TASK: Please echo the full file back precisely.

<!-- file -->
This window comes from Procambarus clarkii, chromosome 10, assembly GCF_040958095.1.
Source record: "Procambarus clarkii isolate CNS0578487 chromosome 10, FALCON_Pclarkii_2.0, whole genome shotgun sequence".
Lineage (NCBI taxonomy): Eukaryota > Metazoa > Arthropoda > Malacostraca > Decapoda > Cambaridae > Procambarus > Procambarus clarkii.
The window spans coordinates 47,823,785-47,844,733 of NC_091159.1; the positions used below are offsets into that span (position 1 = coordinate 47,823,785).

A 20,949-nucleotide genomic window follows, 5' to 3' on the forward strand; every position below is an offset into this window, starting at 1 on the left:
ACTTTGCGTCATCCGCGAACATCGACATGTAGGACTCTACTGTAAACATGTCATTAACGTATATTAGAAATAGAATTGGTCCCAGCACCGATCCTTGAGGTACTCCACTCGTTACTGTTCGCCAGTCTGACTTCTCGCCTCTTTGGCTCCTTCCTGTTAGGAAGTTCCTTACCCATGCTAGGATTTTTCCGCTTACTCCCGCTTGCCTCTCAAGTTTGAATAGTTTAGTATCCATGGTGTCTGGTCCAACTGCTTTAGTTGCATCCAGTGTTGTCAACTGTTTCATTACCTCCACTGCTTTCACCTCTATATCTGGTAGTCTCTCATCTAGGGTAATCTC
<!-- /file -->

This window comes from Procambarus clarkii, chromosome 10, assembly GCF_040958095.1.
Source record: "Procambarus clarkii isolate CNS0578487 chromosome 10, FALCON_Pclarkii_2.0, whole genome shotgun sequence".
Lineage (NCBI taxonomy): Eukaryota > Metazoa > Arthropoda > Malacostraca > Decapoda > Cambaridae > Procambarus > Procambarus clarkii.
The window spans coordinates 47,823,785-47,844,733 of NC_091159.1; the positions used below are offsets into that span (position 1 = coordinate 47,823,785).

A 20,949-nucleotide genomic window follows, 5' to 3' on the forward strand; every position below is an offset into this window, starting at 1 on the left:
ACTTTGCGTCATCCGCGAACATCGACATGTAGGACTCTACTGTAAACATGTCATTAACGTATATTAGAAATAGAATTGGTCCCAGCACCGATCCTTGAGGTACTCCACTCGTTACTGTTCGCCAGTCTGACTTCTCGCCTCTTTGGCTCCTTCCTGTTAGGAAGTTCCTTACCCATGCTAGGATTTTTCCGCTTACTCCCGCTTGCCTCTCAAGTTTGAATAGTTTAGTATCCATGGTGTCTGGTCCAACTGCTTTAGTTGCATCCAGTGTTGTCAACTGTTTCATTACCTCCACTGCTTTCACCTCTATATCTGGTAGTCTCTCATCTAGGGTAATCTC